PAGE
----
BY LISA TREI
Two recent Stanford online surveys of California voters show GOP candidate Arnold Schwarzenegger beating Democratic Lt. Gov. Cruz Bustamante in the Oct. 7 election that could replace Gov. Gray Davis.
Unlike conventional telephone polls, which have reported Bustamante narrowly leading the recall race, Californians who participated in the online surveys voted 40 percent for Schwarzenegger during two polls held between Aug. 29 and Sept. 8, and between Sept. 11 and 21.
Although Bustamante continues to trail Schwarzenegger, support for his candidacy increased from 28 to 32 percent between the dates of the two surveys. One significant shift, however, came from registered Hispanic voters whose support for Bustamante jumped from 40 to 63 percent during the two-week interval. At the same time, Hispanic support for Schwarzenegger dropped from 37 to 13 percent.
"This is a spectacular change," said Shanto Iyengar, chair of the Department of Communication. Despite this development, he said, movie star Schwarzenegger's name recognition remains a powerful polling card. "What this shows is that undecided voters gravitate to the most visible candidate, the candidate with name recognition," he said.
Meanwhile, the two polls showed little change in voter support for the recall itself. Among registered voters, 62 percent indicated "yes" for the recall and 38 percent said "no" in the first survey. In the second poll, 61 percent of participants voted "yes" and 39 percent voted "no." Poll results have a 4.3 percent margin of error.
Iyengar and political science Professors David Brady and Morris Fiorina sponsored the poll to learn more about the logic behind voters' decision-making leading up to the special election. Brady and Morris are also fellows at the Hoover Institution.
Knowledge Networks, a Menlo Park-based research firm, surveyed a representative sample of 852 adult Californians, 528 of whom are likely voters, in the first poll. Preliminary results from the second poll of 519 respondents released Sept. 22 reflect interviews with 391 registered voters only. According to Iyengar, the smaller number of participants in the second poll was due to budget restrictions but is still considered scientifically representative. A third poll is scheduled to be held just before the Oct. 7 ballot, he said.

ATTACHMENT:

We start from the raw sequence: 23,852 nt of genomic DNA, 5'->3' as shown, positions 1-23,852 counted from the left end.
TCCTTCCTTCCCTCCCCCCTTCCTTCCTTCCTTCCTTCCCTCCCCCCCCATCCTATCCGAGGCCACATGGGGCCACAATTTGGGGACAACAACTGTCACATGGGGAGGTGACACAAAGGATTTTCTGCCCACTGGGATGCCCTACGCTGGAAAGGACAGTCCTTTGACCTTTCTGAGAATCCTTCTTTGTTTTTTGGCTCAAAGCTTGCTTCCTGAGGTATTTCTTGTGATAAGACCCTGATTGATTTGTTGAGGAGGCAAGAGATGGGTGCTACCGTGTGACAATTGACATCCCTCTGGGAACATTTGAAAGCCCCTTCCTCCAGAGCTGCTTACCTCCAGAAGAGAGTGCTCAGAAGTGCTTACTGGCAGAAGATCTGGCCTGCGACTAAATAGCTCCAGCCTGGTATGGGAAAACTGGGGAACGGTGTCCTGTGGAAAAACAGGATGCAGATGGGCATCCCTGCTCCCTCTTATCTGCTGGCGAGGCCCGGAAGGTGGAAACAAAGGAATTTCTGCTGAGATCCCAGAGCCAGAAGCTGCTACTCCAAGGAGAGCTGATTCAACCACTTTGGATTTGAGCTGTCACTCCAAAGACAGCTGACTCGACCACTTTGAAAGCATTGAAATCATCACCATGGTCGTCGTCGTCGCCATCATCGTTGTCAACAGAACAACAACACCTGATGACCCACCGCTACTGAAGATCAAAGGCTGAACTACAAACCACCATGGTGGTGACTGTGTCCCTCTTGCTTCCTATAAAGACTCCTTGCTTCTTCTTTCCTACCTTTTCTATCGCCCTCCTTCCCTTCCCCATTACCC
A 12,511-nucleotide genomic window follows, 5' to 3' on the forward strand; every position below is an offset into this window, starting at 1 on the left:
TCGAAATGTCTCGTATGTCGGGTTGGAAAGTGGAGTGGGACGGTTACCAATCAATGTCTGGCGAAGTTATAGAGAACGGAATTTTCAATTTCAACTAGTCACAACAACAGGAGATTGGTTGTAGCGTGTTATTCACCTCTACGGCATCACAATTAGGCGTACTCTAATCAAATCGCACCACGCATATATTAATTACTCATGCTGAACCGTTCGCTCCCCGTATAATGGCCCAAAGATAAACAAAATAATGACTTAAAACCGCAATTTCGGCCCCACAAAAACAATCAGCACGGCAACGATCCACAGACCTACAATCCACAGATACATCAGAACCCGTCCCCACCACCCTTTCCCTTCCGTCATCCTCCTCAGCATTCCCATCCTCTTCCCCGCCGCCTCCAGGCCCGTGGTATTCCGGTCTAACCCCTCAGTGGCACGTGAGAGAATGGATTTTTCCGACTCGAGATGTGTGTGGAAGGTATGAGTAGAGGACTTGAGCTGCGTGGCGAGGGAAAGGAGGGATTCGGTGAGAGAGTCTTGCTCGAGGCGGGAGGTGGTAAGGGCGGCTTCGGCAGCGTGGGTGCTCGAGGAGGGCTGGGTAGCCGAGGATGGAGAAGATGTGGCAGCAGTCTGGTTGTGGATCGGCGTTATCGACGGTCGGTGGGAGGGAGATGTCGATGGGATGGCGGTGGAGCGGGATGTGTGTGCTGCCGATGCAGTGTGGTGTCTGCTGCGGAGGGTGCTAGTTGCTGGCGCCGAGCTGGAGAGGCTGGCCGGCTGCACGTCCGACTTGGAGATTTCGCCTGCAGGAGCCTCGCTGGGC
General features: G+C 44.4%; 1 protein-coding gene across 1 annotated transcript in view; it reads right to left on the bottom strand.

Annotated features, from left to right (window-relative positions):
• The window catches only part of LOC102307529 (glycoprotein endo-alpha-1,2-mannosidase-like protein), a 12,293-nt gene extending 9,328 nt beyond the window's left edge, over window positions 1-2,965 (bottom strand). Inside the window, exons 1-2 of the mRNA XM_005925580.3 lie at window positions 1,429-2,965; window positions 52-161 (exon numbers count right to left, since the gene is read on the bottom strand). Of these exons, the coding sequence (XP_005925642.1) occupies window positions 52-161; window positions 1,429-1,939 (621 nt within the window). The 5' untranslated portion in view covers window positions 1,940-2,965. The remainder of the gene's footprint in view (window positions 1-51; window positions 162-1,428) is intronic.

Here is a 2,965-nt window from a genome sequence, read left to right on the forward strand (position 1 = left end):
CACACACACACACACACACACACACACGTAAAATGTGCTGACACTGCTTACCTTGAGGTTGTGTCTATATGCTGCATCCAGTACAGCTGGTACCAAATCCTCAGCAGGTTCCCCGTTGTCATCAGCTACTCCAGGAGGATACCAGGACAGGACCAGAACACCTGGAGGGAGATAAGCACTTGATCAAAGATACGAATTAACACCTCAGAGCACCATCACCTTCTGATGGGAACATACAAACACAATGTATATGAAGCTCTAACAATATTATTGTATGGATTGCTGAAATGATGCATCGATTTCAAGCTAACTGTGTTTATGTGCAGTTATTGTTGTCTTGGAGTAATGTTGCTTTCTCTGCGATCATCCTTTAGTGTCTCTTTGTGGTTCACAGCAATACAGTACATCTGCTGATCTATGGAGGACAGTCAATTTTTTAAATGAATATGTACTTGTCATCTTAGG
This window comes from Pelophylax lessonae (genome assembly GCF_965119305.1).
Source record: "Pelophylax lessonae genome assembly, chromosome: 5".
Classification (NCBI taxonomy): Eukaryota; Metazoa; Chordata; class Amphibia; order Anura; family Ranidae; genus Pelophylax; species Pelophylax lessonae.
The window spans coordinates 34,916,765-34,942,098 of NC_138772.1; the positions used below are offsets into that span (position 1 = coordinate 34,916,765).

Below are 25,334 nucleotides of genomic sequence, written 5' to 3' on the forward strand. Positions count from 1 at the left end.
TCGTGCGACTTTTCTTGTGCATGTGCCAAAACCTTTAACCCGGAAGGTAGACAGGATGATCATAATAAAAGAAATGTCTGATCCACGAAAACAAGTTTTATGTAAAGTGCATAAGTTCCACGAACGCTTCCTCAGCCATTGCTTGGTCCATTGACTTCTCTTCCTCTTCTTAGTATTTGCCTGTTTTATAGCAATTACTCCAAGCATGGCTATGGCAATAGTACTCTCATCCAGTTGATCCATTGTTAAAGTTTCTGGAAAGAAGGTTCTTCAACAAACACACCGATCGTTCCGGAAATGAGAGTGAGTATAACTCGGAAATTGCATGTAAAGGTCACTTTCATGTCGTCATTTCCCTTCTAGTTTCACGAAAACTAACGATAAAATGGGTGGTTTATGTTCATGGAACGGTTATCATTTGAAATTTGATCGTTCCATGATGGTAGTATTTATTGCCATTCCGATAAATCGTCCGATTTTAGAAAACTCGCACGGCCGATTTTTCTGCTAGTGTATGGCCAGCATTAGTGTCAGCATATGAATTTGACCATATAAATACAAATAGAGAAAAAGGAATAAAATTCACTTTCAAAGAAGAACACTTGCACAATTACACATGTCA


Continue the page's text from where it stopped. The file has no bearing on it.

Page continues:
Unlike conventional polls, which restrict respondents' choices to the top candidates and give them the option of selecting 'undecided' as a response, the online surveys gave participants the actual ballot that included the question about recalling Davis and listed the 135 replacement candidates. Fiorina said this scenario is closer to the actual situation voters will face.
"What this shows is that when voters have to choose, they're voting for Schwarzenegger," he said. "I won't say he'll win -- the situation is fluid -- but Schwarzenegger has more upside potential. The undecided vote won't break 50-50."
Mike Dennis, a vice president at Knowledge Networks, agreed that the two results reaffirm the finding that Schwarzenegger stands out on a ballot crowded with many unfamiliar names. "Polls conducted on the telephone might be underestimating the depth of Schwarzenegger's support among voters," he said.
According to results from the first poll, support for the recall was strongly associated with political party affiliation -- 91 percent of Republicans and 42 percent of Democrats "voted" to recall Davis. Only 3 percent of Republicans chose Bustamante but 19 percent of Democrats selected Schwarzenegger.
On Sept. 22, preliminary results showed that support for the recall had slipped to 86 percent among Republicans, and to 38 percent among Democrats. This change, however, was offset by increased support among independents for the recall -- a jump from 57 to 67 percent between the two polls.
Fiorina speculated that shift may come from independent voters opposed to Davis' recent decision to give illegal immigrants the right to apply for driver's licenses. "I think there's a backlash," he said.
Results from the first survey revealed that no other candidate received more than 10 percent of the "votes." Republican Sen. Tom McClintock received 8 percent; Peter Ueberroth, who is no longer in the race, garnered 7 percent; and independent Arianna Huffington received just 1 percent. Early results from the Sept. 22 poll did not include this breakdown.
According to Dennis, the polls were conducted with a random sample of adults in California who are members of a national "web-enabled panel" created and maintained by Knowledge Networks that is designed to be representative of the U.S. population. Initially, participants were chosen scientifically by a random selection of household telephone numbers. Individuals in selected households were then asked by telephone to participate in the research panel. Those who agreed to participate were sent an Internet appliance and received an Internet service connection provided by Knowledge Networks. Some people who already had computers and Internet service were also permitted to participate using their own equipment, Dennis said. Panelists received unique log-in information for accessing surveys online, and then were sent e-mails three to four times a month inviting them to participate in research. For the recall surveys, Knowledge Networks randomly selected adult panelists in California.
Stanford Report, September 24, 2003